In this view, CTM requires language-like representations because “only something that is language-like can have logical form” (Fodor, 2008, 21). In classical computationalism, only something that is syntactically struc-tured in logical form can be computed. This means that CTM requires LOT language-like representations. The problem with non-conceptual representations is that they do not have the properties of language-like representations. One of the most important characteristics of non-conceptual representations is the fact that they do not have logical form because they decompose into syntactically and semantically homogeneous parts. In other words, these representations do not possess canonical decomposition into names, singular terms, etc. Pictures and graphs can decompose in many different ways, creating new components each time. A picture, for example, can be cut up in endless ways, none more canonical than another. This means that neither pictures (in particular) nor non-conceptual representations (in general) have canonical constituents. Due to the fact that any new decomposition gives rise to a new set of components, these components cannot be canonical constituents. On the contrary, these components would merely be parts of the representation. Indeed, the parts of a non-conceptual representation can be combined. For example, the parts of a picture can be combined in order to represent someone’s face. Nevertheless, these combinations are only established between mere parts of the representations. Since the components combined are not canonical constituents, non-conceptual representations cannot be canonically combined, and thus, the compositionality that they present is not enough to consider them language-like representations.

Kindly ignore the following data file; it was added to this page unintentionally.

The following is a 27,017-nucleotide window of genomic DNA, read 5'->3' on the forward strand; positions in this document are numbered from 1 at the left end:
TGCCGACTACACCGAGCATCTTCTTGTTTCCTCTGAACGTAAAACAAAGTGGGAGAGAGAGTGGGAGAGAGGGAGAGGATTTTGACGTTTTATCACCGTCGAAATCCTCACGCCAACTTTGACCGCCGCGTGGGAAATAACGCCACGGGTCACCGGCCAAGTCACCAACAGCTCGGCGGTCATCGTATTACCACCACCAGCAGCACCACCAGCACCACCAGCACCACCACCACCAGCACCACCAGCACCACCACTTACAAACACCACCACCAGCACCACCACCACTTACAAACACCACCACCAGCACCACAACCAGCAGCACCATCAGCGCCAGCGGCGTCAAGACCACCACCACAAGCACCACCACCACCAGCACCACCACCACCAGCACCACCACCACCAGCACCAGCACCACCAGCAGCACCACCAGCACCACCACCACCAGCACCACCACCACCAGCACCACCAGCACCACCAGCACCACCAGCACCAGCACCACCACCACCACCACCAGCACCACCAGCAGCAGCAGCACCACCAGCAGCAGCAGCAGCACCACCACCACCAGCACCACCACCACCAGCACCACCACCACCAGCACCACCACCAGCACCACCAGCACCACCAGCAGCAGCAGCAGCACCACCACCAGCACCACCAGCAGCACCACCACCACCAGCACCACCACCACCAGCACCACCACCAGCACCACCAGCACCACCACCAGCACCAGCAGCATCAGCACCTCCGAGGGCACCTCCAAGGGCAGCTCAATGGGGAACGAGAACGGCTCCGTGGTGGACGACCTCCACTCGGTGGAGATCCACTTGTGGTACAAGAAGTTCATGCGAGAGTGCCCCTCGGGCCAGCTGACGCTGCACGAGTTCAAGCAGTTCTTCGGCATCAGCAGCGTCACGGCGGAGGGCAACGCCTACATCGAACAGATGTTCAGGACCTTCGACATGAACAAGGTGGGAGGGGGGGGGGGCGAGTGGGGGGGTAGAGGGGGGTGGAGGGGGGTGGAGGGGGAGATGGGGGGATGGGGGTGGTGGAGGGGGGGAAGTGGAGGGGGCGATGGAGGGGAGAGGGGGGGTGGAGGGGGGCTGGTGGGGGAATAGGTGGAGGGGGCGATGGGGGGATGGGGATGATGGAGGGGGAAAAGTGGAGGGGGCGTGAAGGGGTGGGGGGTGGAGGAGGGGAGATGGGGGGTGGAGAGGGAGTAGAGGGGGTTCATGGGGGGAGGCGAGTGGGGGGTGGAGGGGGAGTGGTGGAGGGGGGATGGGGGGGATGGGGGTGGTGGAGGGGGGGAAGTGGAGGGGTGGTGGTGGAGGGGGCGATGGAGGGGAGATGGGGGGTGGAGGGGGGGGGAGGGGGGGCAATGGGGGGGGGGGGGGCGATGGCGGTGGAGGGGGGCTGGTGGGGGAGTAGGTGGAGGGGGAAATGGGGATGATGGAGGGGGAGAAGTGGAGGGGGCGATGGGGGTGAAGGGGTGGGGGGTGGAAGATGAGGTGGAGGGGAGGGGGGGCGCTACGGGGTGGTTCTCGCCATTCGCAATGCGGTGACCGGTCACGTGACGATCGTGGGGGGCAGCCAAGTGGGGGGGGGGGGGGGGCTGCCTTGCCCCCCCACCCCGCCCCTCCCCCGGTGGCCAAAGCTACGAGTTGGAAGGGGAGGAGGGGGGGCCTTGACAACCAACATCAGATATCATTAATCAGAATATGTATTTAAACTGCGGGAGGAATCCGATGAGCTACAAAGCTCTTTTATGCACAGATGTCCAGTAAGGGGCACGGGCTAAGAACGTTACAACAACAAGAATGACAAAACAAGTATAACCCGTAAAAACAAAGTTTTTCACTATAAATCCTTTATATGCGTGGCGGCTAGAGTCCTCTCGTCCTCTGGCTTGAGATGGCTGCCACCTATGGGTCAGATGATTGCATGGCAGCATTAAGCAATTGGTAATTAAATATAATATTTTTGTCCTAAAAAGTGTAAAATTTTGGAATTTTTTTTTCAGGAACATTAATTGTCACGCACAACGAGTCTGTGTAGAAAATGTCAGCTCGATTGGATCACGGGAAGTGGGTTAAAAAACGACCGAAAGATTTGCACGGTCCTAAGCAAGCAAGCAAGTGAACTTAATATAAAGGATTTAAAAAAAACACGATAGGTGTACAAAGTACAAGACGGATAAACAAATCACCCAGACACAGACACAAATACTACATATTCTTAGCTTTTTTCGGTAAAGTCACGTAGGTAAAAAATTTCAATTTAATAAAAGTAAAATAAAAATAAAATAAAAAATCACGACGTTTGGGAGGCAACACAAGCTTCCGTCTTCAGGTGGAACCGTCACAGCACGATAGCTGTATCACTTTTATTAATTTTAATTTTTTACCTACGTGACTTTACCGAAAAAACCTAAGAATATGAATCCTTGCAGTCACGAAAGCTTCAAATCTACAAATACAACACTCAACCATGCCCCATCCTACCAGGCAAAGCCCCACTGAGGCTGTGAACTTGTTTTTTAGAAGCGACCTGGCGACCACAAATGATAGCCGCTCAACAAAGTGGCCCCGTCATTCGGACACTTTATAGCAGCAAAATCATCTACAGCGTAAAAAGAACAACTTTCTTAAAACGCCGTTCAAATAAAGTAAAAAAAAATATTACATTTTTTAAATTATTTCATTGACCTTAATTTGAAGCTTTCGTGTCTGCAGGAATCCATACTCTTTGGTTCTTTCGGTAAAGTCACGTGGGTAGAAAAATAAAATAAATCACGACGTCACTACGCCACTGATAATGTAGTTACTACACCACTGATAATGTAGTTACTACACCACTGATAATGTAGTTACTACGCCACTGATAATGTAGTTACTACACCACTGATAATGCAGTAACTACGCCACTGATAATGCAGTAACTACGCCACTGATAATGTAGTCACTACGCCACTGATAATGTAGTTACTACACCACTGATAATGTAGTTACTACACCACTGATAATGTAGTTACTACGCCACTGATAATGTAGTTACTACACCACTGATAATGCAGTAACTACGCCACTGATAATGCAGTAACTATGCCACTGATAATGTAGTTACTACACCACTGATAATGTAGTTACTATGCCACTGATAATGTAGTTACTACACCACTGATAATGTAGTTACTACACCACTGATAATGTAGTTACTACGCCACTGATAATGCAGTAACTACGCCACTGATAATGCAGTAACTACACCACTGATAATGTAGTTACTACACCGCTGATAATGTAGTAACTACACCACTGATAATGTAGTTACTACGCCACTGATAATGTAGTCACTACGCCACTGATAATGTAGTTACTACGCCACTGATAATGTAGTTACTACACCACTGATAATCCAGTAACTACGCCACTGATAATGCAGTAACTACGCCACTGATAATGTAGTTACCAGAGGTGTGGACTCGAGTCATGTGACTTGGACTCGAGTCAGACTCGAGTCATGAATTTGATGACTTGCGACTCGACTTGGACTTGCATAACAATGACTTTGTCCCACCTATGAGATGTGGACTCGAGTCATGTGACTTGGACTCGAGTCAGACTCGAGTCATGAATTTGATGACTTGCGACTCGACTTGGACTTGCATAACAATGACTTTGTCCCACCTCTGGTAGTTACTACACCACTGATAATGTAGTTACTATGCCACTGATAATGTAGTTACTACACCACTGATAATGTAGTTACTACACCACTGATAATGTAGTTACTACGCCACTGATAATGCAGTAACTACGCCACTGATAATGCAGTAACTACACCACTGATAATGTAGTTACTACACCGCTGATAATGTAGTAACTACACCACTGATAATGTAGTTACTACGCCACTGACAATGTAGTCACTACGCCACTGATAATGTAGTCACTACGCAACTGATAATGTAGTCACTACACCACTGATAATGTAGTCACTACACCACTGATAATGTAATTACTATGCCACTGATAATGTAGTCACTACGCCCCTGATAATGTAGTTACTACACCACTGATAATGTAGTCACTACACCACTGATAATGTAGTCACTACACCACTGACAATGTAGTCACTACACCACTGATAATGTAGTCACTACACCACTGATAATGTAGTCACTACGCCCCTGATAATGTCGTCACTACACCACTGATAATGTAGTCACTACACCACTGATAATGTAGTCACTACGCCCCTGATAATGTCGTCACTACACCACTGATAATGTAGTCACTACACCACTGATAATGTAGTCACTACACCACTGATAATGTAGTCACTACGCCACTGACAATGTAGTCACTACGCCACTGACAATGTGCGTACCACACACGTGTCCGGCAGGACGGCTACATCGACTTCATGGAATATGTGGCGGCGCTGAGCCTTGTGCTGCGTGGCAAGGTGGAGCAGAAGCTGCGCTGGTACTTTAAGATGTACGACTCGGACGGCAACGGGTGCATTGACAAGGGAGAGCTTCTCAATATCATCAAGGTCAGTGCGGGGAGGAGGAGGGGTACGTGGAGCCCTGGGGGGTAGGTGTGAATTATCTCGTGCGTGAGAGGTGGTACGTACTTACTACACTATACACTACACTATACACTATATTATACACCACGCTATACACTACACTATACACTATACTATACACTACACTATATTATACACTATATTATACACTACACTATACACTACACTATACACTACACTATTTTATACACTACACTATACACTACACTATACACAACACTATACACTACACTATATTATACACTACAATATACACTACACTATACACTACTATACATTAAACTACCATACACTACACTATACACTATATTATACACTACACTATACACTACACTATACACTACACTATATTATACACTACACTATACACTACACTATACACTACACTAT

In summary, non-conceptual representations do not have the syntactic properties needed by the computational processes of the mind. As CTM requires LOT language-like representations, and non-conceptual representations are not language-like, CTM does not apply to non-conceptual representations. If non-conceptual representations do not have logical form, then part of the processes and representations that figure in the perceptual modules cannot be explained with Fodor’s CTM. Of course, the processes that operate on LOT representations would satisfy CTM’s constraints, but this consideration does not apply to the non-conceptual representations included in perceptual modules. These representations do not satisfy CTM’s constraints. This imposes a limitation on CTM which, to the best of my knowledge, Fodor has not considered. The presence of non-conceptual representations weakens the explanatory power of CTM related to the working of the modules. I will return to this idea in Section 3.2. Furthermore, Fodor undermines his personal goal of developing a cognitive science focused on CTM. He would be forced to turn to a non-classical computational explanation or to a non-computational explanation related to the operations that manipulate non-conceptual representations. Thus, if perceptual modules operate on both non-conceptual and LOT representations, Fodor would have to accept that part of the perceptual modules is not explained in classical computational terms.